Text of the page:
3 NAMD STMV: 2S 3rd Gen Intel Xeon Scalable processor (Ice Lake): 1-node, 2x pre-production 3rd Gen Intel Xeon Scalable processor (Ice Lake - 2.2GHz, 32cores per socket), Intel reference platform, 256GB, 16x16GB 3200MHz DDR4, HT=on, TURBO=on, SNC=disabled, SSDSC2KG96 960GB, BIOS SE5C6200.86B.0017.D92.2007150417, microcode 0x8c000140, CentOS Linux 7.8, 3.10.0-1127.18.2.el7.crt1.x86_64, compiled with Intel C Compiler 2020u2, Intel MKL, NAMD: 2_15-Alpha1, tested by Intel on 9-17-2020. 2S AMD EPYC 7742: 1-node 2x AMD EPYC 7742 (2.25GHz, 64cores per socket), Supermicro platform, 16x16GB 3200MHz DDR4, SMT on, Boost on, NPS=4, SSDSC2KG96 960GB, BIOS2.0b dt 11/15/2019, microcode 0x8301025, CentOS Linux 7.7.1908, 3.10.0-1127.13.1.el7.crt1.x86_64, compiled with AOCC 2.2, Intel MKL, NAMD: 2_15-Alpha1, tested by Intel on 9-10-2020. // Monte Carlo:
2S 3rd Gen Intel Xeon Scalable processor (Ice Lake): 1-node, 2x pre-production 3rd Gen Intel Xeon Scalable processor (Ice Lake - 2.2GHz, 32cores per socket), Intel reference platform, 256GB, 16x16GB 3200MHz DDR4, HT=on, TURBO=on, SNC=disabled, SSDSC2KG96 960GB, BIOS SE5C6200.86B.0017.D92.2007150417, microcode 0x8c000140, CentOS Linux 7.8, 3.10.0-1127.18.2.el7.crt1.x86_64, compiled with Intel C Compiler 2020u2, Intel MKL 2020u2, Monte Carlo FSI Kernel workload developed by Intel, tested by Intel on 10-9-2020. 2S AMD EPYC 7742: 1-node 2x AMD EPYC 7742 (2.25GHz, 64cores per socket), Supermicro platform, 16x16GB 3200MHz DDR4, SMT on, Boost on, NPS=4, SSDSC2KG96 960GB, BIOS2.0b dt 11/15/2019, microcode 0x8301025, CentOS Linux 7.7.1908, 3.10.0-1127.13.1.el7.crt1.x86_64, compiled with Intel C Compiler 2020u2, Intel MKL 2020u2, Monte Carlo FSI Kernel workload developed by Intel, tested by Intel on 7-17-2020. // LAMMPS (Geomean of Atomic Fluid, Copper, Liquid Crystal, Polyethylene, Protein, Stillinger-Weber, Tersoff, and Water): 2S 3rd Gen Intel Xeon Scalable processor (Ice Lake): 1-node, 2x pre-production 3rd Gen Intel Xeon Scalable processor (Ice Lake - 2.2GHz, 32cores per socket), Intel reference platform, 256GB, 16x16GB 3200MHz DDR4, HT=on, TURBO=on, SNC=disabled, SSDSC2KG96 960GB, BIOS SE5C6200.86B.0017.D92.2007150417, microcode 0x8c000140, CentOS Linux 7.8, 3.10.0-1127.18.2.el7.crt1.x86_64, compiled with Intel C Compiler 2020u2, Intel MKL 2020u2, LAMMPS 03/03/2020, tested by Intel on 10-9-20202S AMD EPYC 7742: 1-node 2x AMD EPYC 7742 (2.25GHz, 64cores per socket), Supermicro platform, 16x16GB 3200MHz DDR4, SMT on, Boost on, NPS=4, SSDSC2KG96 960GB, BIOS2.0b dt 11/15/2019, microcode 0x8301025, CentOS Linux 7.7.1908, 3.10.0-1127.13.1.el7.crt1.x86_64, compiled with AOCC 2.2, LAMMPS 07/21/2020, tested by Intel on 8-19-2020.

4 9x AI: With Intel Xeon processor’s built-in workload acceleration tapping Intel Deep Learning Boost and AVX 512 technology, we are seeing advantages of up to 9x AI inference performance vs. competitor CPUs.. AI Inference: 9X performance achieved on MobileNet v1 on PyTorch framework on Xeon AP processor (Xeon 9282) Int 8 vs. competitor CPU (AMD 7742). Tested by Intel as of 11/13/2019. 2 socket Intel® Xeon® Platinum 9282 processors (56C), HT ON, Turbo ON, Total Memory 384 GB (24 slots, 16GB, 2934Mhz), BIOS: SE5C620.86B.2X.01.0053.081920190637, Microcode: 0x500002c, Ubuntu 19.10, Kernel 5.3.0-22-generic, SSD 1x Micron_5100_MTFDDAV480TBY 447G, Intel® Deep Learning Framework: PyTorch (master + PR for MLPerf)*git fetch origin pull/25235/head:mlperf; git checkout mlperf, Compiler GCC 9.2.1.20191008, MobileNetV1, Batch Size=64, Iterations: 1000, Datatype: INT8 vs Baseline: AMD EPYC™ 7742 processor configuration: Tested by Intel as of 11/13/2019. 2-socket AMD EPYC™ 7742 “Rome” processors (64C), HT ON, Turbo ON, Total Memory 512 GB (16 slots, 32GB, 3200Mhz), BIOS: 2.0, Microcode 0x830101C, Ubuntu 19.10, Kernel 5.3.0-22-generic, SSD 1x Intel® SSD D3-S4610 1.8T, Deep Learning Framework: PyTorch (master + PR for MLPerf) *git fetch origin pull/25235/head:mlperf; git checkout mlperf, GCC 9.2.1.20191008, MobileNetV1, Batch Size=64, Iterations: 1000, Datatype: FP32. See https://www.intel.com/content/www/us/en/benchmarks/2019-xeon-scalable-benchmark.html claim 33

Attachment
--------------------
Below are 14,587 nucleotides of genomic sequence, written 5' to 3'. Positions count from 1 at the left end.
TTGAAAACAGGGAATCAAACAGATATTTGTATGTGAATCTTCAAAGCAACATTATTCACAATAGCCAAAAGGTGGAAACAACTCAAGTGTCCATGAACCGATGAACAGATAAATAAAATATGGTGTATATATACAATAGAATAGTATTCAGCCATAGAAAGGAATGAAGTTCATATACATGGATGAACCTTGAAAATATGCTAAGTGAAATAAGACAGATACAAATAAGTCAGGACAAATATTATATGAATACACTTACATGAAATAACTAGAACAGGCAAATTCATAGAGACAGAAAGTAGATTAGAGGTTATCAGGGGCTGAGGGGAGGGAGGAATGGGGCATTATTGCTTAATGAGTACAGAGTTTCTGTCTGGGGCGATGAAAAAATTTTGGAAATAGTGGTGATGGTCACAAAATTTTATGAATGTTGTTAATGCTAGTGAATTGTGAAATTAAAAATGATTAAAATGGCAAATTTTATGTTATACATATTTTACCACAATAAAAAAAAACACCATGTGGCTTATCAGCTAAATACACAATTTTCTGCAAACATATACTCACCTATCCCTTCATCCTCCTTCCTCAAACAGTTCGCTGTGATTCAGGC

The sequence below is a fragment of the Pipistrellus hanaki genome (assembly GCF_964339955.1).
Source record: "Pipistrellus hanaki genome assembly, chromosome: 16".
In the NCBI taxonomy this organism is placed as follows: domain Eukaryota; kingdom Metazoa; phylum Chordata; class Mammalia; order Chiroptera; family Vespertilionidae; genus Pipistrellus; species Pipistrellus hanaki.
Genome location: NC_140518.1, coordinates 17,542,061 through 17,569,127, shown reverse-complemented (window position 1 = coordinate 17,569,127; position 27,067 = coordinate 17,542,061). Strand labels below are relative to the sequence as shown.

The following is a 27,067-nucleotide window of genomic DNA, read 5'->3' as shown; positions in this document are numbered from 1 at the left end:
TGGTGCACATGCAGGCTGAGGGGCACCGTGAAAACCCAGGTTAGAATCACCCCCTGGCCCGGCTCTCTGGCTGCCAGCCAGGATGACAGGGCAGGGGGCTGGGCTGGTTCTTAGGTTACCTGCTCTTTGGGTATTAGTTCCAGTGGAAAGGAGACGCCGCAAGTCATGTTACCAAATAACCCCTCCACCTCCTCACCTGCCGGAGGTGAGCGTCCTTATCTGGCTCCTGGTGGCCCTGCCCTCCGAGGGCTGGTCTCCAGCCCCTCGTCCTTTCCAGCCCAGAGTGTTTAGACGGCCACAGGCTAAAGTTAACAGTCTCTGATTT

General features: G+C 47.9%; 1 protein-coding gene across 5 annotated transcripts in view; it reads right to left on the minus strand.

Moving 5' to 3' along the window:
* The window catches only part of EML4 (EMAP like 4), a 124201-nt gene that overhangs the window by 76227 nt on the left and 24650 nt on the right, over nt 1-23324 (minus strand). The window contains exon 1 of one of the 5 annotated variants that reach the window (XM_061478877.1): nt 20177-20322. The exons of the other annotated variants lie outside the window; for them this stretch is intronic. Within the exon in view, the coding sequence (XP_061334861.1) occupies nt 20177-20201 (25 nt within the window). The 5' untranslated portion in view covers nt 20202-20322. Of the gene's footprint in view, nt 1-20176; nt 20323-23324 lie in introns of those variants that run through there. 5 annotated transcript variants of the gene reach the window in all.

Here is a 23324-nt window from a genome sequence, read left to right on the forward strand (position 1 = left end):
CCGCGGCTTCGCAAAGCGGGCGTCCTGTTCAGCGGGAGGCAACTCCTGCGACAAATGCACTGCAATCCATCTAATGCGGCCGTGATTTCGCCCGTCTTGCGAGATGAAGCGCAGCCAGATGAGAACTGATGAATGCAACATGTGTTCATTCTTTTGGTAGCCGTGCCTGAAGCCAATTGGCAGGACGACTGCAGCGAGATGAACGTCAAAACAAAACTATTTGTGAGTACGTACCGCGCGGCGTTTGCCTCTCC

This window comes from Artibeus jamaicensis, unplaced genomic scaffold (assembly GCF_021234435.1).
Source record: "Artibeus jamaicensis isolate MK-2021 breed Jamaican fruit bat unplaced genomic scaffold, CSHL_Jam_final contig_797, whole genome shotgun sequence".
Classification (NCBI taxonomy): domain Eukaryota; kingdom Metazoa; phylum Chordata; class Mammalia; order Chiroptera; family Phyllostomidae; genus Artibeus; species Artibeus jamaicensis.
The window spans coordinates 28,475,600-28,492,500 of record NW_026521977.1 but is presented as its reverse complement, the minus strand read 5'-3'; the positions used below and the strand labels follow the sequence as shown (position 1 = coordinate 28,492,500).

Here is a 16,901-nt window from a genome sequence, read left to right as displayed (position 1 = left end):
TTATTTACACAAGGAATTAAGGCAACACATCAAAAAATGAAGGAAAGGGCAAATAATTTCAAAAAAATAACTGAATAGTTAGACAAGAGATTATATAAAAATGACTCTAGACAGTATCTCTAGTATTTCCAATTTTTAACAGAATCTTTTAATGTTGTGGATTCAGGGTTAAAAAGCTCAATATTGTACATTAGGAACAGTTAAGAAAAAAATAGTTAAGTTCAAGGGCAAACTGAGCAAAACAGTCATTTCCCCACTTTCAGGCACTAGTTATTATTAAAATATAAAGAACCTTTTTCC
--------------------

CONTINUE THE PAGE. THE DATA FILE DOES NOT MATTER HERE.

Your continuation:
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Performance varies by use, configuration and other factors. Learn more at www.Intel.com/PerformanceIndex.
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Trish Damkroger

About Trish Damkroger

Patricia (Trish) A. Damkroger is vice president and general manager of the High Performance Computing organization in the Data Platforms Group at Intel Corporation. She leads Intel’s global technical and high-performance computing (HPC) business and is responsible for developing and executing strategy, building customer relationships and defining a leading product portfolio for technical computing workloads, including emerging areas such as high-performance data analytics, HPC in the cloud and artificial intelligence. An expert in the HPC field, Damkroger has more than 27 years of technical and managerial expertise both in the private and public sectors. Prior to joining Intel in 2016, she was the associate director of computation at the U.S. Department of Energy’s Lawrence Livermore National Laboratory where she led a 1,000-member group comprised of world-leading supercomputing and scientific experts. Since 2006, Damkroger has been a leader of the annual Supercomputing Conference (SC) series, the premier international meeting for high performance computing. She served as general chair of the SC’s international conference in 2014 and has held many other committee positions within industry organizations. Damkroger holds a bachelor’s degree in electrical engineering from California Polytechnic State University, San Luis Obispo, and a master’s degree in electrical engineering from Stanford University. She was recognized on HPC Wire’s “People to Watch” list in 2014 and 2018.